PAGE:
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Jakarta urged to intervene in ISA cases

KUALA LUMPUR: The Abolish ISA Movement or Gerakan Mansuhkan ISA (GMI) wants the Indonesian government to pressure Malaysia for the release of the five of its nationals detained here under the Internal Security Act (ISA).

The five, Agus Salim, Zainun Rasyhid, Mahfudl Saifuddin, Mulyadi and Ahamad Ghafar Shahril, have been in detention for between one month and seven years.

GMI president Syed Ibrahim Syed Noh hoped the Indonesian consulate would investigate the cases and raise the issue to the authorities, such as the Indonesian Ministry of Internal Affairs, their Human Rights Commission Komnas HAM Indonesia, and even President Susilo Bambang Yudhoyono.


Syed Ibrahim
“In 2007, when we brought the issue to the Indonesian embassy, the cooperation and involvement of the Indonesian government was one of the factors that contributed to the release of the ISA detainees,” said Syed Ibrahim after submitting a memorandum to the First Secretary of the Indonesian Consulate Selamat Nugroho in Malaysia at the embassy today.

In 4 Aug 2008, four Indonesians who were detained under the ISA for alleged links to international militant group Jemaah Islamiyah (JI) and Darul Islam (DI) were released from Kamunting. GMI had brought their cases to the attention of the Indonesian home minister after earlier attempts to see consulate officers to pressure the Indonesian government to intervene failed in December 2007.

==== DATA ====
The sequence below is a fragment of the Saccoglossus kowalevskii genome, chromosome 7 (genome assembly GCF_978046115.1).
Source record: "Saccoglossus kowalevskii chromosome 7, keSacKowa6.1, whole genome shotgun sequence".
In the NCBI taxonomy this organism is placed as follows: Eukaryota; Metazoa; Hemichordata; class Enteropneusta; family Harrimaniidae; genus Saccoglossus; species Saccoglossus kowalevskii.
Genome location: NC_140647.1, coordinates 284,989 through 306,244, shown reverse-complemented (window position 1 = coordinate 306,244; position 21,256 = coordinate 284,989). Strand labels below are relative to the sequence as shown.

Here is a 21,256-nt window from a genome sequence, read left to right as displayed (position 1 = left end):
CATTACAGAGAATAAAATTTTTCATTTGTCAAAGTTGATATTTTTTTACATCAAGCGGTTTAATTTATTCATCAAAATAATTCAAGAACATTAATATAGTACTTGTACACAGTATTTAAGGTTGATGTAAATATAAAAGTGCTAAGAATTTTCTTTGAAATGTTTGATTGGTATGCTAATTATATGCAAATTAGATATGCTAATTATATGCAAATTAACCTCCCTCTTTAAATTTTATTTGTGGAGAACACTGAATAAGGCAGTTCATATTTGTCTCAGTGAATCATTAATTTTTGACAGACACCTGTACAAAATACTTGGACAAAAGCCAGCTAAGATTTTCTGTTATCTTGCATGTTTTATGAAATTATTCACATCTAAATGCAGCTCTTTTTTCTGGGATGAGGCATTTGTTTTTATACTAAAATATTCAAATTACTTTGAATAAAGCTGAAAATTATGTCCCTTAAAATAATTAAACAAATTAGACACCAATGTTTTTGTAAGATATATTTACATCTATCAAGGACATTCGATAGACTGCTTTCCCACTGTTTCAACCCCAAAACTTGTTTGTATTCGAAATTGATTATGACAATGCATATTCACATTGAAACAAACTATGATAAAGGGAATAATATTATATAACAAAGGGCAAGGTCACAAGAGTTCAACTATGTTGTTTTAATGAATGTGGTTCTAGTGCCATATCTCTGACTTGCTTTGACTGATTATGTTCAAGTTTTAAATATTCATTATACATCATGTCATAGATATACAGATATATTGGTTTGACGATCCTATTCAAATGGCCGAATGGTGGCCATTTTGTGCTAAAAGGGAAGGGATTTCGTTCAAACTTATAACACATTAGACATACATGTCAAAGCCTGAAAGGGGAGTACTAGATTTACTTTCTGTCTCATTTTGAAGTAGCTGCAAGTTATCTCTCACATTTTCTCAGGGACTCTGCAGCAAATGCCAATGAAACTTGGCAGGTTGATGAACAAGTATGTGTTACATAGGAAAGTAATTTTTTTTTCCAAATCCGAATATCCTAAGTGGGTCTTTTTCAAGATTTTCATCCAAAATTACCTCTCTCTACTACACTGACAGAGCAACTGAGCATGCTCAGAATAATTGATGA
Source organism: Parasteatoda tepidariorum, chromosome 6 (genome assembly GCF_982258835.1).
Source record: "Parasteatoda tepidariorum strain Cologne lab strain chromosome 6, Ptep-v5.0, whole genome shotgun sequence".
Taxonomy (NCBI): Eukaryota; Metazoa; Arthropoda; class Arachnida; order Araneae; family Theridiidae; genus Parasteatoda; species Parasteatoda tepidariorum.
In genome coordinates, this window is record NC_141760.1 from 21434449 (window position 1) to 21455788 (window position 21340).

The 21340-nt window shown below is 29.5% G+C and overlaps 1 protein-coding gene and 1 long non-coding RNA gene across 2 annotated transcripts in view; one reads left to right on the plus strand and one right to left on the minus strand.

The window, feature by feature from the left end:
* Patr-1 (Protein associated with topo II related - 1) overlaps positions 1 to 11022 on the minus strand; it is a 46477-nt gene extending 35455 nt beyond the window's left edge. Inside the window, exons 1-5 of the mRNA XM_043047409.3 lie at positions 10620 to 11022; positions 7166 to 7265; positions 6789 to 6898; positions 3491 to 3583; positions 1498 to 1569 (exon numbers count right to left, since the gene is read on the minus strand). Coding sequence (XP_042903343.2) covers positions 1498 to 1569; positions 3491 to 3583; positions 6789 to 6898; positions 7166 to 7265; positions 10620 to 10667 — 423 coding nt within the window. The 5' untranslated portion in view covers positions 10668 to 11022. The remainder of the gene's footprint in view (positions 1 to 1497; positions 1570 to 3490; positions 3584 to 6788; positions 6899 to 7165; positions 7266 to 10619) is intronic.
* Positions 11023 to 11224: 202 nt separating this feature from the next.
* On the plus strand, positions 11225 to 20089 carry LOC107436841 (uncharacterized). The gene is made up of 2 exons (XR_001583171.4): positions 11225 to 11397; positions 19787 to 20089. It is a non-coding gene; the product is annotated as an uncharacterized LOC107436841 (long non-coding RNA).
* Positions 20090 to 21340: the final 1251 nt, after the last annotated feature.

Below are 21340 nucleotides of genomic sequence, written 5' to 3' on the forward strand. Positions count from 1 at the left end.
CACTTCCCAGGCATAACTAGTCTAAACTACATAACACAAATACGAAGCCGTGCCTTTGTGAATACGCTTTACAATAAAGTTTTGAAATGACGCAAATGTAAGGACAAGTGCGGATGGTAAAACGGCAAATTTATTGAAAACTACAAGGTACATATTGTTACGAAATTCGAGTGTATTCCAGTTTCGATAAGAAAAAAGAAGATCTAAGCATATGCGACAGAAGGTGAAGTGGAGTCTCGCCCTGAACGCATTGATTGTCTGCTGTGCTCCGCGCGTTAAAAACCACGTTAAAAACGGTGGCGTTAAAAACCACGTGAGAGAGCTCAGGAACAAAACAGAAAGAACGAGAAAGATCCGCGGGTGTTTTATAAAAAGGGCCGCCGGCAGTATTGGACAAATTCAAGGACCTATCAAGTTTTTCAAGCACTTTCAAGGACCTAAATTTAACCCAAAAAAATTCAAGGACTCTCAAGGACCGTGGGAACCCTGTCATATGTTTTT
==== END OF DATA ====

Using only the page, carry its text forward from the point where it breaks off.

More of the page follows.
Syed Ibrahim said apart from Agus, who was recently arrested under Section 73(1) of the ISA in Johor, Zainun has been detained without trial for seven years in Kamunting for allegedly being linked to JI.

In addition, Mahfudl and Mulyadi were arrested under the same charge in 2005, while Ahamad was detained for allegedly being involved in DI in the same year.


Selamat
Speaking to reporters later, First Secretary Selamat said the Indonesian embassy would have to verify the identities of the five detainees before further action can be taken.

Syed Ibrahim stressed that these detainees have never been proven guilty, and have not been given a chance to defend themselves fairly and openly in any Malaysian court.

Moreover, he said, their families often live in fear because of harassment and intimidation from Special Branch officers.

Agus’s mother, Kartam, 56, and younger brother Junaidi, 27, met him for the first time at Bukit Aman yesterday since his arrest more than a month ago. However, they did not turn up at the embassy today. GMI learnt later that they had gone back to Johor this morning.

“They have probably succumbed to the pressure from the police,” commented Syed Ibrahim. Malaysiakini reported yesterday that the federal police had subjected Agus’s family members to intimidation at Bukit Aman.

GMI committee member Nashita Md Noor, 43, who accompanied them to Bukit Aman yesterday, said the police had advised Agus’s family members to stay away from GMI and its family support group because “dia orang ini jahat, dia orang akan buat bising.”

In a related case, GMI has also failed to reach the family members of Abdul Matin Anol Rahmat, another recent ISA detainee. Sixty-year-old self-employed Abdul Matin was detained in Johor Baru on 1 April for suspected involvement in the JI.

“Some of these families are afraid; the police would tell them if you keep quiet, your son [or daughter] will be released soon. Otherwise, they may be tortured or detained longer. This is the psychological tactic commonly used by the police,” said Syed Ibrahim.

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